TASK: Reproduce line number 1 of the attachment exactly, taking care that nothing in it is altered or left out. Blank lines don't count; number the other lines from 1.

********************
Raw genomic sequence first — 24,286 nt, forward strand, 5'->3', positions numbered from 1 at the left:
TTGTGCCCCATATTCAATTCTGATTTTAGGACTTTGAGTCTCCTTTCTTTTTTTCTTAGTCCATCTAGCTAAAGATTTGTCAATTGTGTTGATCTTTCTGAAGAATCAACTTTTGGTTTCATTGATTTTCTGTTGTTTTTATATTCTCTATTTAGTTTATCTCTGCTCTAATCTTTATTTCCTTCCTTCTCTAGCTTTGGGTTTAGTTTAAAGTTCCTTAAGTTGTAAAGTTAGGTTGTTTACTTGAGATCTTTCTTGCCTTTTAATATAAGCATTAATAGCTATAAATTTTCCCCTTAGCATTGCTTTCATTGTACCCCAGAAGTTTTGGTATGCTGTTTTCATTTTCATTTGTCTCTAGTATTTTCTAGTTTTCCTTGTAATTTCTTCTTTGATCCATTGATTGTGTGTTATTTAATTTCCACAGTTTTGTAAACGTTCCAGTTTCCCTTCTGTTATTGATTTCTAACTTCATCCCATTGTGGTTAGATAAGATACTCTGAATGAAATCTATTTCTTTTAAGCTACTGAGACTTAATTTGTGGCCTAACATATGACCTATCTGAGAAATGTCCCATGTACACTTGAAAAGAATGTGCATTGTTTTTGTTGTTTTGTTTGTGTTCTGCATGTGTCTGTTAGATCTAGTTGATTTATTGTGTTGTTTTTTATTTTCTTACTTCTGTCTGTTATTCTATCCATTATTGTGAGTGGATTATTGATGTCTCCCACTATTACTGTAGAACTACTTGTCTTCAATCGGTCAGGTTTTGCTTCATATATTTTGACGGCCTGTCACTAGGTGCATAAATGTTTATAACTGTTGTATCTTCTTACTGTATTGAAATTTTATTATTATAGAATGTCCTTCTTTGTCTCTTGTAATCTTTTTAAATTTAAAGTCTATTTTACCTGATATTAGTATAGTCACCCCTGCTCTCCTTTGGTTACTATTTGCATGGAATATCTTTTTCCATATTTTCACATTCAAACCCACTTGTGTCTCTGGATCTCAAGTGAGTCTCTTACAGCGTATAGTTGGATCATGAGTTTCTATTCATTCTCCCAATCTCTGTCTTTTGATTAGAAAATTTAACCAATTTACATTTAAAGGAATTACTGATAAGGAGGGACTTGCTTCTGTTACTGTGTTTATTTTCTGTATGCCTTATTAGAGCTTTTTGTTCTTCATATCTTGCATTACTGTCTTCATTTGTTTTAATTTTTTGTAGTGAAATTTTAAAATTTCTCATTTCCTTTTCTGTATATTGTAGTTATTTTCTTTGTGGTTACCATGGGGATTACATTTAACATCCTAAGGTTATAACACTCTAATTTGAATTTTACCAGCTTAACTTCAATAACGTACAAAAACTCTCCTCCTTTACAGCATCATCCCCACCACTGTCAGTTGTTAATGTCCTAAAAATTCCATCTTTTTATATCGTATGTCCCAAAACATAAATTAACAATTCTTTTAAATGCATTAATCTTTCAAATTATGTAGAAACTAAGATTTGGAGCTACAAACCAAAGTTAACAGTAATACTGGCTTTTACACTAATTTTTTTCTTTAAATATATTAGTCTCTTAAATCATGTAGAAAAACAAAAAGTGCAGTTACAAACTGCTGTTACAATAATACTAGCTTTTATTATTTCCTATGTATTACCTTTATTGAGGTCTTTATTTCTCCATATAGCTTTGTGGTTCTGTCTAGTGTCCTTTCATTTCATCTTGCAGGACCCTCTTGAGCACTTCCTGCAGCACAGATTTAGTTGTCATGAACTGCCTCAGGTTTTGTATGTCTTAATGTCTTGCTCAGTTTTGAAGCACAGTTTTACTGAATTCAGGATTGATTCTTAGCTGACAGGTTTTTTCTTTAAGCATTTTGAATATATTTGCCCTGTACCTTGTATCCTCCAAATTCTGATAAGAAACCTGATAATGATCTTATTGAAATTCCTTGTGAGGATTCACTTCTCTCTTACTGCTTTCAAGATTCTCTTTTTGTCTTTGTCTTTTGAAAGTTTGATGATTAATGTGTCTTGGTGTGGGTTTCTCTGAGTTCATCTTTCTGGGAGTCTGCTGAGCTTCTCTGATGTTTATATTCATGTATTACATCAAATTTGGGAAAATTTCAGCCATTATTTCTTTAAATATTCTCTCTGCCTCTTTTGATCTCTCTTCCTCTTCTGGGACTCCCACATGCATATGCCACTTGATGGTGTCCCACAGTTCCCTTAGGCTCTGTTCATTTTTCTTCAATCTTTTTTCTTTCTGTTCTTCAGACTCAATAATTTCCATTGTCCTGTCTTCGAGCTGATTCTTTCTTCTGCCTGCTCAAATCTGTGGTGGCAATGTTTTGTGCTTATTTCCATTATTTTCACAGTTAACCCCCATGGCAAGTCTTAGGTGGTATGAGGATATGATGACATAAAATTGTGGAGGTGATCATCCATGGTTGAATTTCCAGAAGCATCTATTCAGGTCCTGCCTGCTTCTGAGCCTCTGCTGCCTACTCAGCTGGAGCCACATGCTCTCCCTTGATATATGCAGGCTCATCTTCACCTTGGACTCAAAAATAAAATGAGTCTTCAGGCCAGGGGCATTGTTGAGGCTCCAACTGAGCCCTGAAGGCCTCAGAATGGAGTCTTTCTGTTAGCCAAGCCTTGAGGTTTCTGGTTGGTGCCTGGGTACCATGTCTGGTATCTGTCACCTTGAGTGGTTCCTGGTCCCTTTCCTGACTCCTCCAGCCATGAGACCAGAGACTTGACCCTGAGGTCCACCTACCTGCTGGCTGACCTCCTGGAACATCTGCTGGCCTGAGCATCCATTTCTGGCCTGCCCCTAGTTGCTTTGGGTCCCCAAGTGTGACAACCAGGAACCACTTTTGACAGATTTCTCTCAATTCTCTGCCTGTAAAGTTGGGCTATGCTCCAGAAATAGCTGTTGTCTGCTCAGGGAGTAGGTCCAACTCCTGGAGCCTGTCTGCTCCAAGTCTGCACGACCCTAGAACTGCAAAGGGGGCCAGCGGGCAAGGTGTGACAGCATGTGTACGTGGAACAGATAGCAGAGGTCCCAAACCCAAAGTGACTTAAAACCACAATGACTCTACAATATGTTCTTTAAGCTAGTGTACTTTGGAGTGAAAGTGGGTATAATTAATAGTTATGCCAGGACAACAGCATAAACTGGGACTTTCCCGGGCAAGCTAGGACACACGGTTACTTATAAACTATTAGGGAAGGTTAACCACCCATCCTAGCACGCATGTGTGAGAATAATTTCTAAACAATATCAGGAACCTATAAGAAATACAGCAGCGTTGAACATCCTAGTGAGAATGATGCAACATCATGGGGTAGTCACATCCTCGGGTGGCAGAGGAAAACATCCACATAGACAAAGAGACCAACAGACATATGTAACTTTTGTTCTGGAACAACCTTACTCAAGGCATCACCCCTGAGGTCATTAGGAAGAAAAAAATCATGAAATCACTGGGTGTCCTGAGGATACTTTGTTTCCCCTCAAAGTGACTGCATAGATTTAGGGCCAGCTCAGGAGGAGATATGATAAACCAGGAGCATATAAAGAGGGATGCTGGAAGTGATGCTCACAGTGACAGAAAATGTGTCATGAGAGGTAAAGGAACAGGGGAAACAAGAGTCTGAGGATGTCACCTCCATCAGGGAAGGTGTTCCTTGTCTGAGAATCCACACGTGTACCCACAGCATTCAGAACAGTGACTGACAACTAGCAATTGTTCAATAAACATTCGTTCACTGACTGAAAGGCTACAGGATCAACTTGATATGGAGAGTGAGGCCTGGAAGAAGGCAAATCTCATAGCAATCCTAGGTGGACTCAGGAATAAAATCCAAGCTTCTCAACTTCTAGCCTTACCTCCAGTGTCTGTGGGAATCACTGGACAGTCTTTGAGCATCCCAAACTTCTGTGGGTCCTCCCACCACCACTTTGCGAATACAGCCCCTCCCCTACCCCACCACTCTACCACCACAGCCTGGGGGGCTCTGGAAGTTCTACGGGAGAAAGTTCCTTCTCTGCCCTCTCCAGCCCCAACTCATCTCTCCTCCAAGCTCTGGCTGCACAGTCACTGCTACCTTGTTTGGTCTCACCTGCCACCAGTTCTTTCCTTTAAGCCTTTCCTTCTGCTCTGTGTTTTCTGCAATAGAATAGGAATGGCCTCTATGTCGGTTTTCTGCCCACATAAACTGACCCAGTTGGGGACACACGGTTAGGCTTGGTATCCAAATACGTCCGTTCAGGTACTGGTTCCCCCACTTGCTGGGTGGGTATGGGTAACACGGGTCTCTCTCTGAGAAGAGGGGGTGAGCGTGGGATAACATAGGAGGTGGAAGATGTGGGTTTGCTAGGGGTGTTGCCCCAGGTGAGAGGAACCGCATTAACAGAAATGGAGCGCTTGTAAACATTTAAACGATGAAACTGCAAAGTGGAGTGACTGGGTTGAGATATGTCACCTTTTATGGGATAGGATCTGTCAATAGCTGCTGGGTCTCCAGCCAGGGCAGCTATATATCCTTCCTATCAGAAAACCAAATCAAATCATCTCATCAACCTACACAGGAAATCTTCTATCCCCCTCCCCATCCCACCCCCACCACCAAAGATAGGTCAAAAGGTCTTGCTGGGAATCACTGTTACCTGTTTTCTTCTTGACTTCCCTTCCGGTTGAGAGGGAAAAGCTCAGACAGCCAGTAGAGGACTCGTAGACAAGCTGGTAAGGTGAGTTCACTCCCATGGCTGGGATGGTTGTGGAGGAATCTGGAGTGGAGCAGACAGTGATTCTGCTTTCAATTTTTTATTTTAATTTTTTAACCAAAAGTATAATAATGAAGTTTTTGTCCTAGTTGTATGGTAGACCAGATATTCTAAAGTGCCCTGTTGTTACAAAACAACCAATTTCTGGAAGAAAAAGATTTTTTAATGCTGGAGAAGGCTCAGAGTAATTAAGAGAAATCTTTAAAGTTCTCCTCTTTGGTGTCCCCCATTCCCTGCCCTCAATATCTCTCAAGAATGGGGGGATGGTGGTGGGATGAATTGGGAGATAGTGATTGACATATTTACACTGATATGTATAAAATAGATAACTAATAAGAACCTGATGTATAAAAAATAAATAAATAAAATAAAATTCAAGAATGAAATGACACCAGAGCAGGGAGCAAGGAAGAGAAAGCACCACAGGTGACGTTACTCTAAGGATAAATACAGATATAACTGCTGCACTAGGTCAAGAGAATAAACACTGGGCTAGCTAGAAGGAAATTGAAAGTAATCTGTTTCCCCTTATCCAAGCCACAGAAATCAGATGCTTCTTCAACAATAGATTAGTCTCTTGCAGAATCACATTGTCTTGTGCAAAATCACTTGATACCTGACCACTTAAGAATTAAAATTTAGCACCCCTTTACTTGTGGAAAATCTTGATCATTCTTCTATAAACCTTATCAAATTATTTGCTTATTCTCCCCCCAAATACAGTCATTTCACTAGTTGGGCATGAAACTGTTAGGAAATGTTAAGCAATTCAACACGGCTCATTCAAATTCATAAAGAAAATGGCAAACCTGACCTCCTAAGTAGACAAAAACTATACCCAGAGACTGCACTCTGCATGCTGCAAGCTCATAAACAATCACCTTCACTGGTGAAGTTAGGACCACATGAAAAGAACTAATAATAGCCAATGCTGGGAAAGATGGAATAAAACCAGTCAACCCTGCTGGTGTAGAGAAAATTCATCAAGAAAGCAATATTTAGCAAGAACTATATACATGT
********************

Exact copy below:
Raw genomic sequence first — 24,286 nt, forward strand, 5'->3', positions numbered from 1 at the left: